TNI chief admits to perks from Freeport
Fabiola Desy Unidjaja, The Jakarta Post, Jakarta
Indonesian Military (TNI) chief Gen. Endriartono Soetarto said on Friday some 600 troops stationed at the Freeport mine in Papua to protect the company's assets receive daily allowances and lunches from the United States-based company.
Endriartono said the money was given to soldiers in the field, but he did not know how much each soldier received.
"The boys at the mining site receive daily allowances and lunches, but I do not know if Freeport also donates additional money to the TNI," Endriartono said.
He did not say whether the TNI allocated money from its own budget for the protection of the company's assets.
Speaking to reporters after swearing in the new commander of the Presidential Guards, Brig. Gen. Agung Widjajadi, who replaces Maj. Gen. Nono Sampono, Endriartono said he would seek clarification on whether Freeport Indonesia provided additional money to the military.
Endriartono was commenting on a news report that TNI received US$5.6 million from the American-based company to protect its employees.
Freeport-McMoran Copper and Gold Inc. disclosed this figure in a confidential document sent to the New York City comptroller's office and to the U.S. Securities and Exchange Commission, according to the report by AFX Global Ethics Monitor.
The report said these payments had been made since 2001, with $4.7 million provided for 2,300 troops at the site to cover their housing, fuel, travel and vehicle repair expenses.
In a Freeport document to its shareholders, the company also said another $400,000 was disbursed in 2002 for "associated infrastructure" in Indonesia.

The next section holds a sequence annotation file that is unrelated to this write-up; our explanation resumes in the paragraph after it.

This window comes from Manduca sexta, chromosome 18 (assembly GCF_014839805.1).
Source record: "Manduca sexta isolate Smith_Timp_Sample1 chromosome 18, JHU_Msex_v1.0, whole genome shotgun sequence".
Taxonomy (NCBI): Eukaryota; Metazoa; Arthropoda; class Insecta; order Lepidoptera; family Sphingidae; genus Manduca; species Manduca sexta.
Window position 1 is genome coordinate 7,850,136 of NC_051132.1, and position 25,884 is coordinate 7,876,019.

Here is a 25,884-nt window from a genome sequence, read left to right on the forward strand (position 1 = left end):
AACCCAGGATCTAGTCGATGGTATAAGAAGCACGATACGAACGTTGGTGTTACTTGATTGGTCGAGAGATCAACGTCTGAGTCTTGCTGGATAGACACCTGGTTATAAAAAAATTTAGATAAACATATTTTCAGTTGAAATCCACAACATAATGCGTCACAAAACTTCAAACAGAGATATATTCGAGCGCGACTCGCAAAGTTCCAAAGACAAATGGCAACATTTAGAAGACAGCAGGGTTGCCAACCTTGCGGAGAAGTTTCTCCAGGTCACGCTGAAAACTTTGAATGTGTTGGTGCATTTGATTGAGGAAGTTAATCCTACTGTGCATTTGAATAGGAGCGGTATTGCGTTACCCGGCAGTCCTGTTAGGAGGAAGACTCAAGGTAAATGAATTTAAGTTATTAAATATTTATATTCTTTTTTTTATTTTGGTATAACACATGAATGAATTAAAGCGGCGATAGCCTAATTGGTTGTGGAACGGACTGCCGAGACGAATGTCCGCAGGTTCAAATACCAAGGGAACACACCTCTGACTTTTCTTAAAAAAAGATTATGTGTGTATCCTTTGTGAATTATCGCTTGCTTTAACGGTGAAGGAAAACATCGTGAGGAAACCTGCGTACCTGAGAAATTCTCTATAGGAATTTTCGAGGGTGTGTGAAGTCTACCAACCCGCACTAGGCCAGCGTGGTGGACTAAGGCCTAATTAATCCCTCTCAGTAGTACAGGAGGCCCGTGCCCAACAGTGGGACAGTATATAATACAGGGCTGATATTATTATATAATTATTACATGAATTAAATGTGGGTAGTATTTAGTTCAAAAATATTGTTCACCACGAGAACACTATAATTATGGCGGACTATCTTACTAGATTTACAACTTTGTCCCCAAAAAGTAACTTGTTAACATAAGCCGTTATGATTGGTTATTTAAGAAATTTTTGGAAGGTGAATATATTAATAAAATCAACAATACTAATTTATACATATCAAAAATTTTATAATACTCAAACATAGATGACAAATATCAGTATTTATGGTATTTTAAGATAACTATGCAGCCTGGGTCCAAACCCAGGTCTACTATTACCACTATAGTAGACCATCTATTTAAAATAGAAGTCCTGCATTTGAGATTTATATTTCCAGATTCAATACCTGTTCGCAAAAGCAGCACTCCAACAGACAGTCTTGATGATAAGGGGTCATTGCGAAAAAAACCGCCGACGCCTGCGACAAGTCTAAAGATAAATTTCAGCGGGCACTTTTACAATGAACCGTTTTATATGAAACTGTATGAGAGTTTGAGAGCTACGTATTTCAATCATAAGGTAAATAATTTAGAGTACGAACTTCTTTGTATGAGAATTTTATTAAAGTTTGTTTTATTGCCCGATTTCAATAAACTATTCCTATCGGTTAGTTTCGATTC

The giant mining company has been operating in the country since the late 1960s, but its presence in Papua has become increasingly controversial of late, with critics linking it to human rights abuses and graft.
An ambush last year that killed two American teachers and an Indonesian employed by Freeport is one major case concerning the company.
The U.S. Federal Bureau of Investigation is helping in the investigation into the ambush.
"Historically, the limited resources of the Indonesian government and the remote location and underdevelopment of Papua have resulted in PT Freeport Indonesia being requested to provide logistical and infrastructure support, for both the civilian government and the military/police," Freeport wrote in the document.
Endriartono reiterated he had never heard of or received the large amounts of money mentioned by Freeport in the confidential document. He said all he was aware of was the free lunches and allowances the company provided for the 600 soldiers at the site.
"I will talk to Freeport immediately. The company has never publicly provided such a report or said to whom they give this money," the general said.